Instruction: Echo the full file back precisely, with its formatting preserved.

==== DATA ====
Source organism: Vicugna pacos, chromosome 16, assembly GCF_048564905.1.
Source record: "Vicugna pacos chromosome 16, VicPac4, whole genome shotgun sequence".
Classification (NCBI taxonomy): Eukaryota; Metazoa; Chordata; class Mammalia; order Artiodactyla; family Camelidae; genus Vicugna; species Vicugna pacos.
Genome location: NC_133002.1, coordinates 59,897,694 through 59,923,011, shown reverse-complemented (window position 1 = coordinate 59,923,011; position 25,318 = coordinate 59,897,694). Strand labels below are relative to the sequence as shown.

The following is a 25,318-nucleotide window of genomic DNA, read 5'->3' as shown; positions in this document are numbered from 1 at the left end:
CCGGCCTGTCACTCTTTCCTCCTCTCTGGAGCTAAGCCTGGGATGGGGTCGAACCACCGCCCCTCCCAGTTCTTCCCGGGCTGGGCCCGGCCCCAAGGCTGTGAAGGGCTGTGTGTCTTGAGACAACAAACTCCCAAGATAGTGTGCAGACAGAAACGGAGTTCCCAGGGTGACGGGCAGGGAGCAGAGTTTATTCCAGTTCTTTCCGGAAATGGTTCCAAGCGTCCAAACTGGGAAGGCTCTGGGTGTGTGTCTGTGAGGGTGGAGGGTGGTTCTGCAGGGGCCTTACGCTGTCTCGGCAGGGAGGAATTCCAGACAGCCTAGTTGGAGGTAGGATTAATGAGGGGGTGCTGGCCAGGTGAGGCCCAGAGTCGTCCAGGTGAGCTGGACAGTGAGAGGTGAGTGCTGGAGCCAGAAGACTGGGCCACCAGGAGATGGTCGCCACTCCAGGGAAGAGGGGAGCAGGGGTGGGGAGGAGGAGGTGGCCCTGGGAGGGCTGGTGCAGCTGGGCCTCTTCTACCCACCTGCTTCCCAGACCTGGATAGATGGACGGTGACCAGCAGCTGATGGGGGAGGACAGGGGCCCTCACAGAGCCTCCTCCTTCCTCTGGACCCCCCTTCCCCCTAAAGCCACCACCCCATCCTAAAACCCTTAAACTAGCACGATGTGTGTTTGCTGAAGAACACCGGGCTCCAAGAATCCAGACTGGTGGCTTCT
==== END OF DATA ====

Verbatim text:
Source organism: Vicugna pacos, chromosome 16, assembly GCF_048564905.1.
Source record: "Vicugna pacos chromosome 16, VicPac4, whole genome shotgun sequence".
Classification (NCBI taxonomy): Eukaryota; Metazoa; Chordata; class Mammalia; order Artiodactyla; family Camelidae; genus Vicugna; species Vicugna pacos.
Genome location: NC_133002.1, coordinates 59,897,694 through 59,923,011, shown reverse-complemented (window position 1 = coordinate 59,923,011; position 25,318 = coordinate 59,897,694). Strand labels below are relative to the sequence as shown.

The following is a 25,318-nucleotide window of genomic DNA, read 5'->3' as shown; positions in this document are numbered from 1 at the left end:
CCGGCCTGTCACTCTTTCCTCCTCTCTGGAGCTAAGCCTGGGATGGGGTCGAACCACCGCCCCTCCCAGTTCTTCCCGGGCTGGGCCCGGCCCCAAGGCTGTGAAGGGCTGTGTGTCTTGAGACAACAAACTCCCAAGATAGTGTGCAGACAGAAACGGAGTTCCCAGGGTGACGGGCAGGGAGCAGAGTTTATTCCAGTTCTTTCCGGAAATGGTTCCAAGCGTCCAAACTGGGAAGGCTCTGGGTGTGTGTCTGTGAGGGTGGAGGGTGGTTCTGCAGGGGCCTTACGCTGTCTCGGCAGGGAGGAATTCCAGACAGCCTAGTTGGAGGTAGGATTAATGAGGGGGTGCTGGCCAGGTGAGGCCCAGAGTCGTCCAGGTGAGCTGGACAGTGAGAGGTGAGTGCTGGAGCCAGAAGACTGGGCCACCAGGAGATGGTCGCCACTCCAGGGAAGAGGGGAGCAGGGGTGGGGAGGAGGAGGTGGCCCTGGGAGGGCTGGTGCAGCTGGGCCTCTTCTACCCACCTGCTTCCCAGACCTGGATAGATGGACGGTGACCAGCAGCTGATGGGGGAGGACAGGGGCCCTCACAGAGCCTCCTCCTTCCTCTGGACCCCCCTTCCCCCTAAAGCCACCACCCCATCCTAAAACCCTTAAACTAGCACGATGTGTGTTTGCTGAAGAACACCGGGCTCCAAGAATCCAGACTGGTGGCTTCT